During the Month of la Francophonie
Monique Giroux is one those women who writes the history of song, art, and culture, at home in Quebec as well as abroad. Since 1986 and to all sorts of audiences, she introduces and endears people to the legends of French song as well as to emerging artists. Her profound knowledge of French song makes her a reference among the most respected in the business. Presenter, producer, lecturer, expert advisor of the Charles-Cros Academy (the French equivalent of the US Recording Academy), French Republic Chevalière of the Arts and Literature, member of the French Speaking Order of America, member of the Board of Directors of the Espace Félix Leclerc (for Quebec recording artists) and of the Center for French Language for the Americas, author of the book Québec chante, Monique Giroux has also published a number of writings and created dozens of shows and television broadcasts.
An eternal admirer of those men and women who dare to take risks, to challenge the conventional order, and to take the plunge into creativity, she accompanies, guides, and mentors dozens of young artists while remaining a friend and complicit partner to the best in the business. At the helm of the radio show Fréquence Libre, broadcast from Monday to Friday from 1:30 to 3:00 o’clock in the afternoon on Channel One of Radio-Canada, Monique’s voice welcomes, with warmth and an open mind, all the great artists of song.
Monique Giroux takes her civic duty very seriously. Beginning in 2005, she has mentored Mille mots d’amour, a box set published annually and sold for the benefit of Impatients, an organization whose work through art therapy helps people suffering from mental illness. She is an ardent supporter of Jeunes Musiciens du Monde that creates traditional music schools pour troubled youths in India and Quebec.
Eternal Charles Aznavour
Of all the French artists whose names appear with top billing, he is the oldest, but more importantly, he is the most famous. With a career spanning more seventy years, he has traveled the world so many times and sang on so many of stages – La Bohème, Hier encore, and Emmenez-moi – that the only thing left to do is to salute Charles Aznavour’s tremendous success and impact on French song. Of Armenian origin, Charles Aznavour was born in Paris in 1924. In 1947, for the very first time, he set foot on the American continent. Without a penny to his name, he met up with Edith Piaf in New York who was singing at the Versailles. Piaf showed him the way to Montreal, a place where French was spoken, saying, “Go have a look, you could work there, make a bit of money.” The rest is history.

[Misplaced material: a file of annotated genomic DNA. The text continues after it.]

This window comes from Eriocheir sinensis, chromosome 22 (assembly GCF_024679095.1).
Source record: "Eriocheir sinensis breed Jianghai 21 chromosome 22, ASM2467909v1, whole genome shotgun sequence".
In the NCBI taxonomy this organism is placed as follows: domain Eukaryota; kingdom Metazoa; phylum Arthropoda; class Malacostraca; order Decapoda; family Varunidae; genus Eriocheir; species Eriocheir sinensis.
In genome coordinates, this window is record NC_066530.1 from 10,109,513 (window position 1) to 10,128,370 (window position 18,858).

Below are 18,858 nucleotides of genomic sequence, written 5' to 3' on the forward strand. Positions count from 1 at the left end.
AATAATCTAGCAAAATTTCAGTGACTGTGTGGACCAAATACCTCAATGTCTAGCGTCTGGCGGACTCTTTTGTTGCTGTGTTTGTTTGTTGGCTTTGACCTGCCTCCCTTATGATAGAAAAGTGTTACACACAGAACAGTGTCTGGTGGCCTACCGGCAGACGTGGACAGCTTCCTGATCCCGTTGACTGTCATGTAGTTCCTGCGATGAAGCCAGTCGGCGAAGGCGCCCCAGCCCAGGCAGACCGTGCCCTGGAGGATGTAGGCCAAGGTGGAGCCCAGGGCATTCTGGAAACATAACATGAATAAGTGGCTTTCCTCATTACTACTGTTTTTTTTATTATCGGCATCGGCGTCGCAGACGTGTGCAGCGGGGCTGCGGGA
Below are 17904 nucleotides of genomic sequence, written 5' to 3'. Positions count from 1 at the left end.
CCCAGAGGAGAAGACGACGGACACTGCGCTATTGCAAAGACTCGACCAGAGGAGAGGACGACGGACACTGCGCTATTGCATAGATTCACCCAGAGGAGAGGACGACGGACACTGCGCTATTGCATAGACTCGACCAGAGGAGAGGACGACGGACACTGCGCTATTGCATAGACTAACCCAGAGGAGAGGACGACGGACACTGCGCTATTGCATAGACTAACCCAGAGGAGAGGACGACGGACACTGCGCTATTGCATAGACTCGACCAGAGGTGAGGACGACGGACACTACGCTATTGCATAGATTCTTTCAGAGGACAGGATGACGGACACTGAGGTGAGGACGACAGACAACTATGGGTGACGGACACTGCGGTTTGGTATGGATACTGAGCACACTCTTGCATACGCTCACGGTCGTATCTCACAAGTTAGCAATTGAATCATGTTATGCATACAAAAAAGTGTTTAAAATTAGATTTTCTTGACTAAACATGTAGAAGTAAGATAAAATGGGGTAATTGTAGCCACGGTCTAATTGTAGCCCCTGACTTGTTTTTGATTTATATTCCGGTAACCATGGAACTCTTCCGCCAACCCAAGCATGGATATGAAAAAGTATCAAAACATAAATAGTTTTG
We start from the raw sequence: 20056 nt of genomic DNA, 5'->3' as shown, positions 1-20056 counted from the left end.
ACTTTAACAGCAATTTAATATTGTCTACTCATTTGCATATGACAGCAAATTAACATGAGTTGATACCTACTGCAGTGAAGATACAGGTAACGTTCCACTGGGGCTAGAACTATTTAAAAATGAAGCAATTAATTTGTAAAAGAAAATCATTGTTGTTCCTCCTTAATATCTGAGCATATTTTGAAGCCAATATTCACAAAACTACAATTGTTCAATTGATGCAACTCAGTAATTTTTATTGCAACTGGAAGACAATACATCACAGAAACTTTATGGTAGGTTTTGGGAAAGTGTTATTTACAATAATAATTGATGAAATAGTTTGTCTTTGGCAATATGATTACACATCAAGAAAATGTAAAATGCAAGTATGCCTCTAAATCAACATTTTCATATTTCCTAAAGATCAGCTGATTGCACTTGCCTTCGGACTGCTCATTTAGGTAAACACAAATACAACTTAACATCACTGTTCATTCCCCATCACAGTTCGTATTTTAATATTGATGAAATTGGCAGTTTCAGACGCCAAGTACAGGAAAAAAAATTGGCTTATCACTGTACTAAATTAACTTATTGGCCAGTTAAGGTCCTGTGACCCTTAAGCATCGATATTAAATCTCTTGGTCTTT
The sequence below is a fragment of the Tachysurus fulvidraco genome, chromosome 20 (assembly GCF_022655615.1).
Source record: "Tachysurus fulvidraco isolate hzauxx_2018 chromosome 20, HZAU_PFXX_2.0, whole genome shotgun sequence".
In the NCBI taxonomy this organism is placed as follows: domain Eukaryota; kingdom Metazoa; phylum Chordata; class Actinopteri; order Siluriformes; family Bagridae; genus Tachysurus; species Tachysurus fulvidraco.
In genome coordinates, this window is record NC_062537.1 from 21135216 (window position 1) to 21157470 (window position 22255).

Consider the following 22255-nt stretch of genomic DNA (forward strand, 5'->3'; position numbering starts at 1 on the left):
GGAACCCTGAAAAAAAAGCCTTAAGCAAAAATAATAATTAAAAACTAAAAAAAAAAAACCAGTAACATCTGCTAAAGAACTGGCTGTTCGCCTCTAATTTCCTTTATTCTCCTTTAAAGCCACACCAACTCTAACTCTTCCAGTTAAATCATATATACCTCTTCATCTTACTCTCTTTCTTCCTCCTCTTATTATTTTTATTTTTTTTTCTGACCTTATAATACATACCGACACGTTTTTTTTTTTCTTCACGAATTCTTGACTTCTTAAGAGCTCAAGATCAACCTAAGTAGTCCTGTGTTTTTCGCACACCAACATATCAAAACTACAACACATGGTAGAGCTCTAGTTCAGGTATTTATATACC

While Aznavour’s personal life and love affairs were not quite as tumultuous as those of his mentor Edith Piaf, his artistic journey is notably well-stocked and contains a number of hidden anecdotal treasures. Monique Giroux interviewed Charles Aznavour many times but she lost count of the number of his shows that she attended. She participated in the creation of a ten-hour radio series entitled Charles Aznavour – About My Life.
Edith Piaf: Hardly a Bed of Roses
Forty-five years after her death, Edith Piaf still stirs our curiosity and our admiration. This kid off the streets – this feisty little scrap of a woman – carried the world’s passion and its joy and pain by living out completely the words of the songs she sang. Perhaps those songs were her life’s script. Edith Piaf has often been imitated but never equaled.
In 2007, Olivier Dahan, the young French movie producer-director, came out with La vie en rose, a feature-length film starring Marion Cotillard.
The film was honored with an Oscar for Best Actress. The film highlights several aspects of Edith Piaf’s life and has allowed millions of people to discover this surprising personality whose life was too short – she died at age 48 - but who nonetheless influenced all of French popular culture. It is impossible to speak of French song without speaking of Edith Piaf. Was she really born on a sidewalk? How was she able to sing Hymn to Love the very night the love of her life, Marcel Cerdan, died? What about her daughter Marcelle? What about her mother who was also a singer? What about her numerous lovers, Yves Montand, Georges Moustaki, Paul Meurisse, Eddie Constantine? Will we ever truly know the author of La vie en rose?
Other subjects (available on request)
- Saint Germain-des-Prés: Neighborhood and Culture – thinking about Juliette Gréco, Boris Vian, Le Café de Flore, and Les Deux Magots
- Woman in French Song: Portraits of Barbara, Juliette Gréco, Jane Birkin, and Françoise Hardy
- Serge Gainsbourg: A Portrait
- The Legacy of the Great Ones: A panorama of New French Song. Who are those who will take up the torch of French song of the 21st century? Bénabar, Grand Corps Malade, Benjamin Biolay, Vincent Delerm, Olivia Ruiz
Punctuating her lecture with anecdotes, interviews, and songs, Monique Giroux will tell the story of the life and career of these two great figures.
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